Small manufacturers in the U.S. are facing a unique market climate. According to new reports from Bank of the West, the industry is enjoying growth and financial success, and SME manufacturers are getting smarter about their finances.
But the bank is also pointing to challenges that can hit small manufacturers in the country especially hard – like when it comes to cybersecurity. As SME manufacturers’ wallets get bigger, so do the targets on their back for cyber thieves. With the FBI having just released a new warning about cyber attacks on small businesses, Bank of the West’s report could pose an even louder warning to the nation’s manufacturing sector.
In its recently issued white paper “Made Here – The Business Outlook For U.S. Manufacturing,” the bank showcases how small manufacturers are performing in an overall improved manufacturing market in the nation.
For the strongest players, Bank of the West concluded that their biggest advantage is being situated close to their corporate buyers. “As U.S. consumers and businesses demand more customization and faster delivery, this advantage is likely to intensify,” the report said. Close proximity to customers means SME manufacturers can more adequately manage inventory, reduce delivery times and more easily customize orders – all of which, Bank of the West said, contribute to stronger cash flow.
A separate white paper published last week, however, warns that small manufacturers in the U.S. are particularly susceptible to an array of potentially crippling challenges.
In “Fortifying Your Business: Fraud And Security Measures For U.S. Manufacturers,” author David Pollino, Bank of the West Fraud Prevention Officer, said that payment fraud is emerging as one of the top security schemes to hit SME manufacturers.
According to the report, the crime tactic of masquerading is one of the most common payment schemes. Citing the 2015 AFP Payments Fraud and Control Survey by the Association for Financial Professionals published earlier this year, Bank of the West said that for the third year in a row, three out of five companies became a target of payments fraud this year.
This scheme is nothing new, but it is rising to prominence in the world of cyber crime.
Just this week, the Federal Bureau of Investigation released a new public service announcement over the so-called Business Email Scam, one type of masquerade crime in which a criminal sends a seemingly legitimate email with instructions to pay a fake supplier via an overseas bank account.
According to the bureau, these crimes have caused an estimated $1.2 billion in damages to businesses between October 2013 and August 2015 around the globe. It’s a scam that can cause companies of any size or industry to fall victim. “The BEC scam continues to grow and evolve, and it targets businesses of all sizes,” the FBI warned. “The scam has been reported in all 50 states and in 79 countries. Fraudulent transfers have been reported going to 72 countries; however, the majority of the transfers are going to Asian banks located within China and Hong Kong.”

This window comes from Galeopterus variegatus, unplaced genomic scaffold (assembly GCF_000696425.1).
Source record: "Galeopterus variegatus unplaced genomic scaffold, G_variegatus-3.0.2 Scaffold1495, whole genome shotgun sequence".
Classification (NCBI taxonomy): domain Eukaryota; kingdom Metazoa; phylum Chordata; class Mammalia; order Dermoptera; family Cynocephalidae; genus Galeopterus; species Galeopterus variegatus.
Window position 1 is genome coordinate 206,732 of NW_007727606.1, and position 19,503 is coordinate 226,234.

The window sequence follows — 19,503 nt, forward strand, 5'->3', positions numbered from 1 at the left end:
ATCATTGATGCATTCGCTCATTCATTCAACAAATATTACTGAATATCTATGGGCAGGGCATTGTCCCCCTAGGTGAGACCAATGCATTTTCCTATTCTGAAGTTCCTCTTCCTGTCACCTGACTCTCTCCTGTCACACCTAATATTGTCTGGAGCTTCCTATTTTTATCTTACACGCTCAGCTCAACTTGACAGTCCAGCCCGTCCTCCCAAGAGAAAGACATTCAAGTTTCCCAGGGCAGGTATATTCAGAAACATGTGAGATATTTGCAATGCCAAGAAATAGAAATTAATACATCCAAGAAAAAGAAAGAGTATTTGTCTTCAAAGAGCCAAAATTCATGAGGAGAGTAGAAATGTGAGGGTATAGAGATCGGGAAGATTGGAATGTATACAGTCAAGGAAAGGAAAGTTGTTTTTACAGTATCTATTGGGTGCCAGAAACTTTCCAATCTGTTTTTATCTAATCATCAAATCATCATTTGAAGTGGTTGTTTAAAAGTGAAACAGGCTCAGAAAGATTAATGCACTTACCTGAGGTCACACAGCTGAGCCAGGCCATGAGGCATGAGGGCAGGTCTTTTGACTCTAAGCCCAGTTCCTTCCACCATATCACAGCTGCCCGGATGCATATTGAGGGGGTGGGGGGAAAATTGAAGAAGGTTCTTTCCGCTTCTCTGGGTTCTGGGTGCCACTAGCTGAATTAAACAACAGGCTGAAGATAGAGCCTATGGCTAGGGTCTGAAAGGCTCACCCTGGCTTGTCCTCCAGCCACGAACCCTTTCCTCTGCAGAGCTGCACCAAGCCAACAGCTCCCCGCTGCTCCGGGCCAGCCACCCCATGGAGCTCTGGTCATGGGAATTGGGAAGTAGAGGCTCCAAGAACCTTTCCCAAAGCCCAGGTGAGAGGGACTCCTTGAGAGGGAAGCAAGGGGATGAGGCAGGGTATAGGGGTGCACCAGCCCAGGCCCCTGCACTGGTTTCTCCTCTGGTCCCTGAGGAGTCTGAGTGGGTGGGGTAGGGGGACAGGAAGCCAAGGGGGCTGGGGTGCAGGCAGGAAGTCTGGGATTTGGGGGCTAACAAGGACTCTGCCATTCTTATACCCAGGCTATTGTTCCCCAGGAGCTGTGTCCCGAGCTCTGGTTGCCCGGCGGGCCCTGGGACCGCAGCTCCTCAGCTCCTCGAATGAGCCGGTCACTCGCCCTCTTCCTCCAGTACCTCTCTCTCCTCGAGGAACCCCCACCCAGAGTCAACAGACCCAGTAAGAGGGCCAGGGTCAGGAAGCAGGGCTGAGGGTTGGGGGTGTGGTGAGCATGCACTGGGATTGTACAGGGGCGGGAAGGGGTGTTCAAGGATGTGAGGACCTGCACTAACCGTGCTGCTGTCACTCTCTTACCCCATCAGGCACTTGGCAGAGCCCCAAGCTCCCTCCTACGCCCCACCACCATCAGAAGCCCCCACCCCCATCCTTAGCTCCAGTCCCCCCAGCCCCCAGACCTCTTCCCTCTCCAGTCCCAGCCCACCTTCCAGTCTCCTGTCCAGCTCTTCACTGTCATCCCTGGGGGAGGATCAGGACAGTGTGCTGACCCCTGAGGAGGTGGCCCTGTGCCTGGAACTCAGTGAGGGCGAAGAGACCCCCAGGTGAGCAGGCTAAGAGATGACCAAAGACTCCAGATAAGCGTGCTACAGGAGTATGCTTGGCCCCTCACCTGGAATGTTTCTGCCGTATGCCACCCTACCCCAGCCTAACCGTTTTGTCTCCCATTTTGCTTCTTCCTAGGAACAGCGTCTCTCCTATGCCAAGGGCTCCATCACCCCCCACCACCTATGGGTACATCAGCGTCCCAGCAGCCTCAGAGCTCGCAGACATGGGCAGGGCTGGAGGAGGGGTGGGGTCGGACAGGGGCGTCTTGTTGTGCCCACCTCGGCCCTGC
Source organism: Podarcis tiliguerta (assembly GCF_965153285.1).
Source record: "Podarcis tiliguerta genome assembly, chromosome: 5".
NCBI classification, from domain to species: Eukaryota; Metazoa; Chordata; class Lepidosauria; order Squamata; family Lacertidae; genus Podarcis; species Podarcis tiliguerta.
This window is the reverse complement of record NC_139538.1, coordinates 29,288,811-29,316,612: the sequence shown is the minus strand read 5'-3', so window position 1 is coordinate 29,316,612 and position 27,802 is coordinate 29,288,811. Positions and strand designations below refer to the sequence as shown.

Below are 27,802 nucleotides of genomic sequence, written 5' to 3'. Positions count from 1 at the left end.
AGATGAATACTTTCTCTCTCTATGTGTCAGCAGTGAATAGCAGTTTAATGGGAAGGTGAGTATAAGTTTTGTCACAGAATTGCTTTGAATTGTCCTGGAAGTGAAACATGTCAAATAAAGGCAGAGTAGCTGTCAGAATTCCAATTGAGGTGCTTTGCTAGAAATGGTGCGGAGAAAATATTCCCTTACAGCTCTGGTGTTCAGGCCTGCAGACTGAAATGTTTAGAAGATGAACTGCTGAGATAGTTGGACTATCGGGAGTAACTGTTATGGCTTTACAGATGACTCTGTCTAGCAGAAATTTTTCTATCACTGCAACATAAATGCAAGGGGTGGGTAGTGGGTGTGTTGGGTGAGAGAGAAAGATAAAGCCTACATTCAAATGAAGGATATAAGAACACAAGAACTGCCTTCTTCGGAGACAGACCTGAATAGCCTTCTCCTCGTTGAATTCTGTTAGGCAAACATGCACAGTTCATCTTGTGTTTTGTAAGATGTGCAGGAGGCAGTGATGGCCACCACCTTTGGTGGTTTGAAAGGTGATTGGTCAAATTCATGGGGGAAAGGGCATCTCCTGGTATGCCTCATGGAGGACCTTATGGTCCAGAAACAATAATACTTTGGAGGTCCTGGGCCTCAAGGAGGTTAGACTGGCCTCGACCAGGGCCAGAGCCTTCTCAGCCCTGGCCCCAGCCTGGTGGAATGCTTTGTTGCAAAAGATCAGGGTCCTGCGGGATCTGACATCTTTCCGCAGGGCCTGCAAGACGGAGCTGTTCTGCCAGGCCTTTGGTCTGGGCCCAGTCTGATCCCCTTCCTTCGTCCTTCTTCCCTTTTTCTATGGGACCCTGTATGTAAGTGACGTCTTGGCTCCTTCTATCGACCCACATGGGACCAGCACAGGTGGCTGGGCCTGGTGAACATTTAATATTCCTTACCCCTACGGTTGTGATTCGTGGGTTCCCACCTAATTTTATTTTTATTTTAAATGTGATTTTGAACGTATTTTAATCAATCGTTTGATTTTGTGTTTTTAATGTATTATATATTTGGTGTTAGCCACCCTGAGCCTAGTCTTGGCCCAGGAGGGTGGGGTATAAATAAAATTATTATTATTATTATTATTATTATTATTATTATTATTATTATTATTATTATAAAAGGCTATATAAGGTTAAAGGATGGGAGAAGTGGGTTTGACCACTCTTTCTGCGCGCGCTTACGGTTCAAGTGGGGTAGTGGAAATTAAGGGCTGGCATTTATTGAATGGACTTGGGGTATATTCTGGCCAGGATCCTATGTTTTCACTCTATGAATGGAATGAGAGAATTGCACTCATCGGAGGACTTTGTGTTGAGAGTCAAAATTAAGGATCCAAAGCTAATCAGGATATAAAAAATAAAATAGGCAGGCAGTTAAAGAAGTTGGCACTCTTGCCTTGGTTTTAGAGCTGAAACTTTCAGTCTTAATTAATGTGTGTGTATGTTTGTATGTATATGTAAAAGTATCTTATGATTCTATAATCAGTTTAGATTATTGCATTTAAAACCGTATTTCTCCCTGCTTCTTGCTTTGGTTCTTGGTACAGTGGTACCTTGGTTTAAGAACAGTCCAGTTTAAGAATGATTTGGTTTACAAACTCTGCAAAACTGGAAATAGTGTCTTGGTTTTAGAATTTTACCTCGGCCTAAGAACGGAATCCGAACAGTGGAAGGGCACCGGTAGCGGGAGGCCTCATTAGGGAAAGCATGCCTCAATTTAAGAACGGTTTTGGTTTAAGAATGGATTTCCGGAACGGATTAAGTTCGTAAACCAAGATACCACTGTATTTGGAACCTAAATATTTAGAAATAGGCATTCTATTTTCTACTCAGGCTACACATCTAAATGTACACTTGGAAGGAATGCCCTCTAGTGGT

But according to Bank of the West, small U.S. manufacturers are especially at risk because they are working more often with overseas vendors and business clients, due to recent growth in the nation’s manufacturing sector. Not only are they growing internationally, their financial success creates a larger target on their backs for cyber criminals.
“As small- and medium-size manufacturers expand domestically and internationally – broadening their networks of vendors, business connections and customers – the risk of payments fraud rises,” the paper concluded.
There are four steps to prevent such scams from hitting SME manufacturers, the report finds, that go beyond the often inadequate security measure of receiving a call from a bank’s fraud prevention department.
These include developing an approval process for large transactions, using a purchase order model for wire transfers, confirming and reconfirming transactions, and maintaining communication with banks.
[bctt tweet=”…small businesses are actually victimized more often than any other business size”]
“Business owners often have the misperception that they’re small enough to fly under the radar,” Pollino said in a statement when the report was released last week. “However, the reality is that small businesses are actually victimized more often than any other business size. A single attack can have a substantial and lasting effect on a small business.”
[bctt tweet=”A single attack can have a substantial and lasting effect on a small business.”]
According to Bank of the West, the report follows recent, separate research by the institution that found that security remains a low priority for small business owners. Identifying the masquerading scheme, the bank said, is part of its effort to help small manufacturers decide where to best invest their resources and attention to ensure their business succeeds.